The time during their lives that both men and women in North Lanarkshire can expect to spend in good health has failed for more than two years.
With the cost of living soaring, and no sign of anything improving in the short term with increasing fuel, food, and energy bills, Central Scotland MSP Gillian Mackay has described the latest statistics as “extremely concerning”.
The newly released figures from the National Records of Scotland for the period from 2018 to 2020 show healthy life expectancy at birth in the local authority area has dropped.
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It now shows men are expected to live in good health for over two years less than previously recorded during 2017 to 2019.
They reveal that during the recording period 2018 to 2020, healthy life expectancy for men was 56.6, down from 58.7 on the previous period and for women the expectancy had dropped even further from 57.8 years in 2017 to 2019, to 55.5 years.
The figures are well below the averages for Scotland which sit at 60.9 years for men and 61.8.
Healthy life expectancy (HLE) is an estimate of the number of years lived in ‘very good’ or ‘good’ general health, based on how individuals perceive their own state of health.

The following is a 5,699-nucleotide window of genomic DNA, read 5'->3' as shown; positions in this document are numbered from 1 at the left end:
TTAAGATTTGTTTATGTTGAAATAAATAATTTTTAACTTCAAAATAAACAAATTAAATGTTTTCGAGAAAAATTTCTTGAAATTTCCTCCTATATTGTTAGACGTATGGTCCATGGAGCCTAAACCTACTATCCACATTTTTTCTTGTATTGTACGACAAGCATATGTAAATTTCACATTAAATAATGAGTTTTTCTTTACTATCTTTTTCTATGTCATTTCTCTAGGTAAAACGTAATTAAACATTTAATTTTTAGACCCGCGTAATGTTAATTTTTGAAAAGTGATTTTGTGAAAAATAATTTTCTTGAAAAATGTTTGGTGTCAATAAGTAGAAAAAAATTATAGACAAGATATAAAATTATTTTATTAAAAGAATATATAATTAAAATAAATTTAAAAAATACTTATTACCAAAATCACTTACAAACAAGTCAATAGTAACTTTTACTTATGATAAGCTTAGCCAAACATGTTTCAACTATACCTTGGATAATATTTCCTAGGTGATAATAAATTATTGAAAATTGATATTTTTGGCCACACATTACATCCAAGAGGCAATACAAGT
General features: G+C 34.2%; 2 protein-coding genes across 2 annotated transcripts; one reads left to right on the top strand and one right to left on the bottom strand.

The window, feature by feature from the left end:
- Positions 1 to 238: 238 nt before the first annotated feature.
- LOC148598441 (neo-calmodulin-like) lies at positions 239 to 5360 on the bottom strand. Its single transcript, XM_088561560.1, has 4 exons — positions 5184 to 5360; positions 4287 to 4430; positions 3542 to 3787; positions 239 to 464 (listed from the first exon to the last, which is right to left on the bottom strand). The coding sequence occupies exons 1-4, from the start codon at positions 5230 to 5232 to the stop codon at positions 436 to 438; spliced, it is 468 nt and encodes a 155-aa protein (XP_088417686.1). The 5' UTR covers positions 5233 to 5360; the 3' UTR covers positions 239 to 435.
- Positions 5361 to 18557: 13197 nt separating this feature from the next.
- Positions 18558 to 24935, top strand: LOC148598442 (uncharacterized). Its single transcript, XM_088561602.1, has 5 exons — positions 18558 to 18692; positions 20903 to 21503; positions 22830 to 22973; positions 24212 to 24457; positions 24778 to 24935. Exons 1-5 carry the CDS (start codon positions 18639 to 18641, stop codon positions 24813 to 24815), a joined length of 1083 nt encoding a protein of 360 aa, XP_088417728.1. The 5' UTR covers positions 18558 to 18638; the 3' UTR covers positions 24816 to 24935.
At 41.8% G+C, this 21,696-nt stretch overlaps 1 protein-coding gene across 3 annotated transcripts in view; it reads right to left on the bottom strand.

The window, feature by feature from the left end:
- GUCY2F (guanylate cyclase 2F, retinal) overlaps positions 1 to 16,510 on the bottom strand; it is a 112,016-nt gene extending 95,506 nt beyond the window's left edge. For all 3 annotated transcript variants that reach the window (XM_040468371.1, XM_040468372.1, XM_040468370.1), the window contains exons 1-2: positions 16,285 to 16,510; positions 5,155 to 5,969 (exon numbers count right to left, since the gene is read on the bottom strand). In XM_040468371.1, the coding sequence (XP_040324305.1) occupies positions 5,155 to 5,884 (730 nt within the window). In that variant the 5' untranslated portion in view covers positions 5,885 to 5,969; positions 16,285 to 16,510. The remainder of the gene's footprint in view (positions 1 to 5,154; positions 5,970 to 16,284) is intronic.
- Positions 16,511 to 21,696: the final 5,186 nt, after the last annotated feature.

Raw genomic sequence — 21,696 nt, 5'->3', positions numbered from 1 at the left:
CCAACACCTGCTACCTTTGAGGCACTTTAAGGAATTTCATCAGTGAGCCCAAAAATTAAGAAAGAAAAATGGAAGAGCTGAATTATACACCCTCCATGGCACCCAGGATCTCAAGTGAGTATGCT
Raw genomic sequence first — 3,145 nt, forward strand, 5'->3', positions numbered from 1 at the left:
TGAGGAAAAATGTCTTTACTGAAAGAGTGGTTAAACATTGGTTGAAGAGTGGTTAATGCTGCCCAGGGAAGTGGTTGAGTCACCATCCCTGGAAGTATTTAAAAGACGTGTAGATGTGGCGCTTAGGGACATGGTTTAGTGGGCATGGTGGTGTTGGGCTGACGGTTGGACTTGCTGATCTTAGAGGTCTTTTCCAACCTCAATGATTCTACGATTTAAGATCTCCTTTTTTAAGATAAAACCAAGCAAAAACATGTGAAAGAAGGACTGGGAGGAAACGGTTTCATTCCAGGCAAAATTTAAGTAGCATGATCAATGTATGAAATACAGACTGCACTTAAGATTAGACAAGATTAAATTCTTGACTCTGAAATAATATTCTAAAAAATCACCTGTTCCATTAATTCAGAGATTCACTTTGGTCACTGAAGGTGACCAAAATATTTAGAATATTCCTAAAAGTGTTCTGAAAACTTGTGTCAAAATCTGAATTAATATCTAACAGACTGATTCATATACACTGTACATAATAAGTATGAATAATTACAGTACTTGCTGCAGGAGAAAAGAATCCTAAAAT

South Lanarkshire residents fared slightly better with men expected to spend 59.5 years living in good or very good general health, that was up from 57.9 years and women 62.7 years, which was slightly down from the previous estimate of 63 years.
The figures also show that people born in the NHS Lanarkshire health board area have the second lowest healthy life expectancy in Scotland – only Ayrshire and Arran fared worse. Orkney was highest with 71.2 years.
Gillian Mackay MSP, Scottish Greens health spokeswoman, said: “This fall in healthy life expectancy is extremely concerning, not least because the state pension age for those born this year is currently 68.
“We know that inequality is a significant factor given that healthy life expectancy in the most deprived areas was more than 24 years lower than in the least deprived areas.
“The cost of living is soaring and we have yet to see the impact of the Tories’ cruel cut to universal credit which will undoubtedly plunge more people into poverty.”
Living in deprived areas of the country is a huge factor in healthy life expectancy with both men and women living in the least deprived areas expected to live in good health for over 24 years more when compared to those in the most deprived areas in Scotland.
In the most deprived areas, both males and females spend more than a third of their lives in poor health.
“The pandemic has exposed inequality and its impact on Scotland’s deprived communities, the MSP added. “We need to urgently improve Scotland’s public health by implementing bold policies which address the root causes of poor health and tackle unhealthy environments which fuel consumption of alcohol, unhealthy food and drink and tobacco.”
People are now more likely to spend more of their lives in poor health, in recent years life expectancy has failed but healthy life expectancy is falling at a faster rate.
And women are more likely to spend a higher proportion of their lives in poor health than men as they have a higher life expectancy.
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